P&O Ferries has cancelled services and made hundreds of staff redundant. It has said that sailings will not operate for the “next few days” as it makes changes and is advising passengers to use other ferry companies for their journeys.
Customers were on Thursday facing serious disruption at every port from which it operates, and some have reported being stranded.
This leaves travellers to plan an alternative route (P&O Ferries is offering services through DFDS for some of today’s affected sailings), and the question of how to get their money back if they prefer to cancel their ticket.
Here’s what you need to know.
Which routes are affected?
All services on P&O Ferries’ four routes: Dover-Calais, Liverpool-Dublin, Hull-Rotterdam, Cairnryan-Larne.
I’m due to travel with P&O Ferries today, what should I do?
P&O Ferries is advising customers to arrive at the port as planned (for Dover-Calais) and that it will arrange an alternative company for their journey.
The company advised on its Twitter account: “Once at the port please make your way to the DFDS check-in booths”.
For those travelling from Larne or Cairnryan, the firm wrote: “Where possible we are organising travel via an alternative operator. Space is very limited so we would suggest if your journey is not essential, please do not travel today. We apologise for any inconvenience.”
Customers are being directed to its website for information.
What should I do if travelling at a later date?
If you plan to secure tickets with another operator in advance, here are the alternative companies on the following routes:
No direct alternatives. Irish Ferries and Stena Line (stenaline.co.uk) offer services from Holyhead (Wales) to Dublin.
No direct alternatives, but Stena Line runs a Harwich-Hook of Holland service and DFDS runs ferries from Newcastle to Amsterdam.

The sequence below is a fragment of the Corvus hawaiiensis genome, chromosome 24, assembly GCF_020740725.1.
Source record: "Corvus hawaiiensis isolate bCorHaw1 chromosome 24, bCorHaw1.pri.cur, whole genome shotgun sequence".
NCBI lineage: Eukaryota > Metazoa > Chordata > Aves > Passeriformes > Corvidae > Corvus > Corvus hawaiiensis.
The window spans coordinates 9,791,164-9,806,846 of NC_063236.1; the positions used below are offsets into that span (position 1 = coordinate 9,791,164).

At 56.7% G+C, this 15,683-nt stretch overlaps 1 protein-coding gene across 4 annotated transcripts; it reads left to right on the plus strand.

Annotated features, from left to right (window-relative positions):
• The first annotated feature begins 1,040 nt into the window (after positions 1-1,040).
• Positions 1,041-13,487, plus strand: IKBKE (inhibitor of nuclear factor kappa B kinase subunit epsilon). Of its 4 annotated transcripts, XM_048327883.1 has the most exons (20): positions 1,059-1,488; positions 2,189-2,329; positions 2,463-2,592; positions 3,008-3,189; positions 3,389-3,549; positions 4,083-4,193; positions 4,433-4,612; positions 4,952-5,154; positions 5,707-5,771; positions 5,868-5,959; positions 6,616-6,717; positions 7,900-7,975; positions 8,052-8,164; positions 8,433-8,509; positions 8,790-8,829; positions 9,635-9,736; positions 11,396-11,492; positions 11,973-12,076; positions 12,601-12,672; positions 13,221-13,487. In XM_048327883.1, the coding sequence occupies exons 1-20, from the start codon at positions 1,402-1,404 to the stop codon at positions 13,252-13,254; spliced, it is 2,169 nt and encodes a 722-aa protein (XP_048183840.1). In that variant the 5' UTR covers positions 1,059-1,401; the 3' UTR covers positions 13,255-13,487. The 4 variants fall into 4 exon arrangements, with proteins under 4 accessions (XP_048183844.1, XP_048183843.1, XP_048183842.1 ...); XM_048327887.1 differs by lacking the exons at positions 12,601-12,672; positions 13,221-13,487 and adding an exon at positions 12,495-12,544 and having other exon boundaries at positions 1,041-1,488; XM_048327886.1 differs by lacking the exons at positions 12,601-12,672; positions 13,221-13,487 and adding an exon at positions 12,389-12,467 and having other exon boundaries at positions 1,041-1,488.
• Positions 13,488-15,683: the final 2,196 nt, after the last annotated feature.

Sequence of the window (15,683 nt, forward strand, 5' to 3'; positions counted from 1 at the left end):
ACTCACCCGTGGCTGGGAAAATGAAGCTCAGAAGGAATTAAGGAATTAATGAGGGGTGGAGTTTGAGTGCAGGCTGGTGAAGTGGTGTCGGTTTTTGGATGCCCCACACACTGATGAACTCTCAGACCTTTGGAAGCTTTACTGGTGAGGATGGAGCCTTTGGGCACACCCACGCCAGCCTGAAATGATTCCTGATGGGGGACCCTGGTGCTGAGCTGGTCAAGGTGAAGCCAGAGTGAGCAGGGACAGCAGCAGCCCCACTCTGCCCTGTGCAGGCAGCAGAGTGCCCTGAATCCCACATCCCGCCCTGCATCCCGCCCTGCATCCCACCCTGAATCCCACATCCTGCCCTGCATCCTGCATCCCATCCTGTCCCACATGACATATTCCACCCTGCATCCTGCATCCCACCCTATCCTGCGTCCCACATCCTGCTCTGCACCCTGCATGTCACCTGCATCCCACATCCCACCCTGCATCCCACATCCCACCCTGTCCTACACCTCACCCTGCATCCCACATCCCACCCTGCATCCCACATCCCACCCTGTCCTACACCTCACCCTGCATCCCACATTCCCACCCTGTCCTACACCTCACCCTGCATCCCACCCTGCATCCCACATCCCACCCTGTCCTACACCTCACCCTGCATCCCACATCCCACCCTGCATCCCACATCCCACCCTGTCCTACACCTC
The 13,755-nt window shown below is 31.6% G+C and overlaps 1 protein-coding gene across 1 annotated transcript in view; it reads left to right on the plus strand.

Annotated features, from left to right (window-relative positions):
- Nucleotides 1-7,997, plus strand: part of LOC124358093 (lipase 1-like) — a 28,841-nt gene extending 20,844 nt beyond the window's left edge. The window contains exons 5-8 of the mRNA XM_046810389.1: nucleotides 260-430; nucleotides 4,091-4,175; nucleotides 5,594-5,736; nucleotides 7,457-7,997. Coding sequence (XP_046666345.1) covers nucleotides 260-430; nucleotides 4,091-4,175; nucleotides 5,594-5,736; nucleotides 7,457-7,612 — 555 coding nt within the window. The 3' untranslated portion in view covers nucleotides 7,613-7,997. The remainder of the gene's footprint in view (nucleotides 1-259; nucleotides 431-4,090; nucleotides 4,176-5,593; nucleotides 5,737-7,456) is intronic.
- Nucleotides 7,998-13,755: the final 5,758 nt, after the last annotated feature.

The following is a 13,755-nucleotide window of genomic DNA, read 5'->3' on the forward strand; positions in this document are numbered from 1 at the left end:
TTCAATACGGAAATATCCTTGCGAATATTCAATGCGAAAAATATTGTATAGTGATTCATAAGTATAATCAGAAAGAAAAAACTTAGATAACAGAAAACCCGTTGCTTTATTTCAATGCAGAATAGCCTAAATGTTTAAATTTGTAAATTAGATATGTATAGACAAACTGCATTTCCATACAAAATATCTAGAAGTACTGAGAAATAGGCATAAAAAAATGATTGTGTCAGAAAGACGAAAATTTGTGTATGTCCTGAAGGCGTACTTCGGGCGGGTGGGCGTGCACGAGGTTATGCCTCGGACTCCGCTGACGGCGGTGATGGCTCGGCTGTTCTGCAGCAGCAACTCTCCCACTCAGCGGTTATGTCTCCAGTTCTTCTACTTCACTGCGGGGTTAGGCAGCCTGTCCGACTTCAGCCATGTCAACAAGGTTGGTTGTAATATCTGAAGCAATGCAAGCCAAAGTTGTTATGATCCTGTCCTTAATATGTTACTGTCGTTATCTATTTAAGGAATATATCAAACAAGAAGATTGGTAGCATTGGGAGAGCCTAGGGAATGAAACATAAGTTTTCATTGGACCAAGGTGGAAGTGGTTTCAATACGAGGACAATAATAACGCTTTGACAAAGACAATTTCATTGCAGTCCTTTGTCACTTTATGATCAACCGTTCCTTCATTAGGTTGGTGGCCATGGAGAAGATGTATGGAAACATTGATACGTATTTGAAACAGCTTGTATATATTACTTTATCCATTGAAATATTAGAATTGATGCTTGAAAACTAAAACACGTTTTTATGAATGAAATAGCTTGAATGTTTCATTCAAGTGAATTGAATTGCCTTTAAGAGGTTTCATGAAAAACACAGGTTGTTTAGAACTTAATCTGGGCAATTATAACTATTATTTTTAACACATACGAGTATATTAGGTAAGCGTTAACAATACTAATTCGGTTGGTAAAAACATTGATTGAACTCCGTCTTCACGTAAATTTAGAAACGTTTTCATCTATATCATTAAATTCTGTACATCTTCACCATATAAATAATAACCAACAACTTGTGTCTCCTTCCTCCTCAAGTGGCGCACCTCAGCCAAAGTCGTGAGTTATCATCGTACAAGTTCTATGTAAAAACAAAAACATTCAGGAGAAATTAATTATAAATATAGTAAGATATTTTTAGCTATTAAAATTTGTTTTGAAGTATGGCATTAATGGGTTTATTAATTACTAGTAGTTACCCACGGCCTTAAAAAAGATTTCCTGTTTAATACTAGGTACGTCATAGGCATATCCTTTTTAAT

This route is only offered by P&O Ferries, but alternatives include Cairnryan-Belfast (Stena Line).
Can I cancel and get a refund?
P&O Ferries has yet to issue details on refunds for those affected by its cancelled services.
However, in the section “delays or cancelled sailing” in its terms and conditions, it specifies:
“We will refund the Total P&O Ferries Fare of the affected inbound and/or outbound crossing if we cannot ship you at all with us or arrange a suitable alternative ferry crossing, or if you do not wish to take any alternative journey offered by us. If your departure is delayed and your journey will no longer serve any purpose, having regard to your original travel plan, a refund of the full ticket price shall be considered upon submission of reasonable supporting evidence.”
Adam French, consumer rights expert at the Which?, said: “If your ferry service is cancelled or departure is delayed for more than 90 minutes, you should be offered the choice between an alternative sailing at the earliest opportunity at no additional cost and reimbursement of the ticket price within seven days.”
A statement from P&O Ferries said “in making this tough decision” it was ensuring it could continue “serving our customers in a way that they have demanded from us for many years.” See the statement in full on the business live blog.